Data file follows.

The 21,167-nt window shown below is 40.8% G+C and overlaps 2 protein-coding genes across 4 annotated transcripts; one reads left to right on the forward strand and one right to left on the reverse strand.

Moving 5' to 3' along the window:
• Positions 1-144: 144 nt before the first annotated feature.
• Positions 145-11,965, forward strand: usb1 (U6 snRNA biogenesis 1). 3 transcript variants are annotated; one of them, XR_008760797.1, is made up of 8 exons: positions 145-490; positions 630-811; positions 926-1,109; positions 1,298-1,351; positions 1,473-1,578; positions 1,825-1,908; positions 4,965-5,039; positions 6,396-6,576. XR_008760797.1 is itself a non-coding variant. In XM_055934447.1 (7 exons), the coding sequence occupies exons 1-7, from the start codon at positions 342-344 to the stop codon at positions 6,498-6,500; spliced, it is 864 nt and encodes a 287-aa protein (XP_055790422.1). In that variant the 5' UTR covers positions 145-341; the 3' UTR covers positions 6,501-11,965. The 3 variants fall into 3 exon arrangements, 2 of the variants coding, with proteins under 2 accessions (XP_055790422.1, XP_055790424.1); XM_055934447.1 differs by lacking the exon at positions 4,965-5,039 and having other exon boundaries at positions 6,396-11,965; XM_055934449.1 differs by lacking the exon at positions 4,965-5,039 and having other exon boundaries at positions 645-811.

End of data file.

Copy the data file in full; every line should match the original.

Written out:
The 21,167-nt window shown below is 40.8% G+C and overlaps 2 protein-coding genes across 4 annotated transcripts; one reads left to right on the forward strand and one right to left on the reverse strand.

Moving 5' to 3' along the window:
• Positions 1-144: 144 nt before the first annotated feature.
• Positions 145-11,965, forward strand: usb1 (U6 snRNA biogenesis 1). 3 transcript variants are annotated; one of them, XR_008760797.1, is made up of 8 exons: positions 145-490; positions 630-811; positions 926-1,109; positions 1,298-1,351; positions 1,473-1,578; positions 1,825-1,908; positions 4,965-5,039; positions 6,396-6,576. XR_008760797.1 is itself a non-coding variant. In XM_055934447.1 (7 exons), the coding sequence occupies exons 1-7, from the start codon at positions 342-344 to the stop codon at positions 6,498-6,500; spliced, it is 864 nt and encodes a 287-aa protein (XP_055790422.1). In that variant the 5' UTR covers positions 145-341; the 3' UTR covers positions 6,501-11,965. The 3 variants fall into 3 exon arrangements, 2 of the variants coding, with proteins under 2 accessions (XP_055790422.1, XP_055790424.1); XM_055934447.1 differs by lacking the exon at positions 4,965-5,039 and having other exon boundaries at positions 6,396-11,965; XM_055934449.1 differs by lacking the exon at positions 4,965-5,039 and having other exon boundaries at positions 645-811.